(Bloomberg) — Portfolios consisting of 60% equities and 40% bonds have had an incredible run, both this year and over the long term.
However, with yields on long-term Treasuries near all-time lows, the chorus of naysayers toward the so-called 60/40 portfolio has grown. The criticism is based on the very reasonable grounds that you’re not getting paid much to hold bonds and there isn’t much scope left for capital appreciation.But to understand the real risk to the 60/40 strategy, it’s first helpful to understand the dynamics that have made the portfolio such a winner all this time. The key is that in the short term, Treasuries and stocks tend to move inversely to each other. When people are bullish on risky assets, they tend to lighten up on safe-haven Treasuries. When investors are fearful and stocks are tanking, Treasuries tend to do well. This nice inverse correlation dampens volatility for the portfolio overall.
The other big reason 60/40 has done so well is that bonds have been in an incredible multidecade bull market. So while in the short term the two components balance each other out, over the long term both have gone up massively. Win-win.
According to Paul McCulley, a former managing director and chief economist at Pacific Investment Management Co. and now a faculty member at Georgetown Law, the dual bull market in bonds and stocks is the result of policies that started around 40 years ago and established, in his words, a “monetary policy dominant world” that crushed inflation at the expense of other economic priorities, such as full employment.
As McCulley explained on the latest episode of the “Odd Lots” podcast, former Federal Reserve Chairman Paul Volcker’s aggressive tightening, the Reagan-era supply-side revolution, Alan Greenspan’s monetary dominance and Ben Bernanke’s inflation targeting all succeeded wildly at depressing inflation to the benefit of financial assets.
“If the ideas that have worked over the last 40 years work going forward, then democracy has failed,” said McCulley, who is well-known in financial circles for coining phrases such as “shadow banking” and “Minsky Moment.”While he’s not calling for some immediate failure of conventional strategies, he does see them flopping fairly soon.
When Democracy Fails
“If it were to work on a secular basis for five years, 10 years, 20 years, then we have unambiguously failed as a democracy,” he said. “The reason financial markets have done well over the last 40 years is because we’ve been in a 40-year disinflationary environment.”This is the result of a political victory by those who control capital over those who provide labor, he says. “Unambiguously, we’ve had 40 years of disinflation, and that’s because we’ve shifted power in our economy, both domestically and globally, from labor to capital.”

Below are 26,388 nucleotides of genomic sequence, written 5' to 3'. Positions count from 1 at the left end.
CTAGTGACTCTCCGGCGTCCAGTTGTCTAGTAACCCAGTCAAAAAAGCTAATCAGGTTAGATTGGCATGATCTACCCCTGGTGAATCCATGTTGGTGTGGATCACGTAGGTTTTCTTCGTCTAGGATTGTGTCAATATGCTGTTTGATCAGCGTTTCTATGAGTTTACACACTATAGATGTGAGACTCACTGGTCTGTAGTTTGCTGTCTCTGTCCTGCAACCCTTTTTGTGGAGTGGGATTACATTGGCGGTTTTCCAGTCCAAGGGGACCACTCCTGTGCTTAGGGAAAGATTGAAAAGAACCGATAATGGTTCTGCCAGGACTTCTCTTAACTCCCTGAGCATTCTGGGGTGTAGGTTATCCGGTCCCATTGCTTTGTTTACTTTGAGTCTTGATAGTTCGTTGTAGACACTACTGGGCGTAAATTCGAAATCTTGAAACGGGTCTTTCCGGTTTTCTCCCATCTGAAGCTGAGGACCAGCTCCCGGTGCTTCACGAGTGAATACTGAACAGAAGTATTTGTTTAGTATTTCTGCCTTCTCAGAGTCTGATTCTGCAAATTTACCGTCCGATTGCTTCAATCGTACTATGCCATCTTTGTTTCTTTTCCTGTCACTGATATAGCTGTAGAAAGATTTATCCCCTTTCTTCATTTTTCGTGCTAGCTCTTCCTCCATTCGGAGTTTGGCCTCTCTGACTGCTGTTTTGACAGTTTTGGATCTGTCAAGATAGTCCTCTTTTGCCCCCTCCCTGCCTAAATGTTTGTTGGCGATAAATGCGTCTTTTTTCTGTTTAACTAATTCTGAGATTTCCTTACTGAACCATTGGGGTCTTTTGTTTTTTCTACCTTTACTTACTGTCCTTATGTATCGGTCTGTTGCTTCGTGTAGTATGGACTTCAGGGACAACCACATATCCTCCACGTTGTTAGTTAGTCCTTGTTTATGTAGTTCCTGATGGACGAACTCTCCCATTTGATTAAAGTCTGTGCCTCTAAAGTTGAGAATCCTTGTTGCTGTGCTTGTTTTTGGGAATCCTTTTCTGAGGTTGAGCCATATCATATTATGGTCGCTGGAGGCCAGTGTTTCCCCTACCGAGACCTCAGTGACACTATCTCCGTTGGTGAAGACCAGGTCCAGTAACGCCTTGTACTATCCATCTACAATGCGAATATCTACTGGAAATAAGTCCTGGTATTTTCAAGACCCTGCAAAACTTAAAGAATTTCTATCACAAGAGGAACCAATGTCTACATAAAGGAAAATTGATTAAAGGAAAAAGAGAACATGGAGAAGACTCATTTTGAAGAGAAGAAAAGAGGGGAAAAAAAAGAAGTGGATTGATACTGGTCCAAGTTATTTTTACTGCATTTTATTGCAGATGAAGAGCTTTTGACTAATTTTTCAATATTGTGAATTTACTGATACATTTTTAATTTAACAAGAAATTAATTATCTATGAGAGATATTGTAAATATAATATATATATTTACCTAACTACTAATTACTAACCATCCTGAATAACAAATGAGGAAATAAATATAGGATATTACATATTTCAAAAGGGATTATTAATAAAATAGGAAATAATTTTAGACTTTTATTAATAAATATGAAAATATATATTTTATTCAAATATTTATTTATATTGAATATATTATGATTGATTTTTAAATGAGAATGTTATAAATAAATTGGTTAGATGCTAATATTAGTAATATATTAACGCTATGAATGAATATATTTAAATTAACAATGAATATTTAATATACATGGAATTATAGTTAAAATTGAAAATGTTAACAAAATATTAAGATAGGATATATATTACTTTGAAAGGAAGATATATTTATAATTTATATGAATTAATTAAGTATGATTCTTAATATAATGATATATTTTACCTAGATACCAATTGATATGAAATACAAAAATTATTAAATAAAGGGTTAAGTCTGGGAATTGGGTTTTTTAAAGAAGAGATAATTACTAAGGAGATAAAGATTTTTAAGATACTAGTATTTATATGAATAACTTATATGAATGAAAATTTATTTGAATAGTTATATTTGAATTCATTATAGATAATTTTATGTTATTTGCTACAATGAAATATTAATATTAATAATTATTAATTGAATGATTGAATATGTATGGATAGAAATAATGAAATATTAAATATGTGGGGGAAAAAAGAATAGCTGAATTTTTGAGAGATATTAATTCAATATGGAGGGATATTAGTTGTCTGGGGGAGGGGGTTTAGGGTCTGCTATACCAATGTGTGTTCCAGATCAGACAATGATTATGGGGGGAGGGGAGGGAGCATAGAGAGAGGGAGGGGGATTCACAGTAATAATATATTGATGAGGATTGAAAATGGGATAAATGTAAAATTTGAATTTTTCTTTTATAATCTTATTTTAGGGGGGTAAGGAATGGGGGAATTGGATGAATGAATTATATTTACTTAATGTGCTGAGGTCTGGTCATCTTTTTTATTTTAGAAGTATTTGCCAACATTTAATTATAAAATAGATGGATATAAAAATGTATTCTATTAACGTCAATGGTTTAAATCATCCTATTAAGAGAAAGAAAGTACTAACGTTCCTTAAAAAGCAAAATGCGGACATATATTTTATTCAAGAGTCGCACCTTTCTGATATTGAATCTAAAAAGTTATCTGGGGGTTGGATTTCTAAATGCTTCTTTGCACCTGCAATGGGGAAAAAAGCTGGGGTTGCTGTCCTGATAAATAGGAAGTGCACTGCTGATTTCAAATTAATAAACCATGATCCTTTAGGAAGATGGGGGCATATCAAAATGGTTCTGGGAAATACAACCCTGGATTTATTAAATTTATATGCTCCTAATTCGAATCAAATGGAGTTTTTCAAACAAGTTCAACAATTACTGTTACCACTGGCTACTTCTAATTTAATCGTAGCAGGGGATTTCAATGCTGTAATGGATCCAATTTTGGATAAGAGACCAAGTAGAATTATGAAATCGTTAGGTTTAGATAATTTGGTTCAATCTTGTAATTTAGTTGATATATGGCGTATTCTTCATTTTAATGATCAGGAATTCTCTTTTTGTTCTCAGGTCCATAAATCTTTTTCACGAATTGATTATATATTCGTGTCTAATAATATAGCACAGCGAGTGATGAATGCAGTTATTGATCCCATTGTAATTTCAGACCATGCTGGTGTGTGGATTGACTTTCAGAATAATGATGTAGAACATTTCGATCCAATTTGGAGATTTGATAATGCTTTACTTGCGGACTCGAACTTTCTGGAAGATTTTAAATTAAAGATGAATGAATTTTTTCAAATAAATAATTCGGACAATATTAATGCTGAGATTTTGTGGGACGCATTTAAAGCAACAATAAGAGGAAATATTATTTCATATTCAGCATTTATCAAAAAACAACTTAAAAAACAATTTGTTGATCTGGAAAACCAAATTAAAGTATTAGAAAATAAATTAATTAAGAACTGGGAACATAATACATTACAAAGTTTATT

“We’ve had a 40-year tailwind of falling real interest rates, which will by definition increase the market value of all income streams,” he said. “That’s what capitalism is all about: Ownership claims on income streams. It’s been an incredible bull run on the valuation of financial assets. And I certainly hope, as a citizen, that is not repeated.”While McCulley is no longer managing money professionally, he has a wish for the investment industry: “I really hope that my old profession figures out a new paradigm,” he said. “What’s worked the last 40 years should not work unless you want democracy to fail.”
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Of course, the consequences for financial assets if there is a reversal in inflation are well-known to Wall Street. That’s why people talk about it and debate it nonstop. Unfortunately, what economists and investors lack is a cogent theory of what actually causes it.
McCulley himself admits that the drivers of inflation are poorly understood, though he sees it is, in part, a measure of labor-market bargaining power — power that has steadily eroded over time. Now he “unambiguously” thinks this profound policy regime change is coming, and in the process it will bust up the portfolio construction strategies that worked so well in the past.
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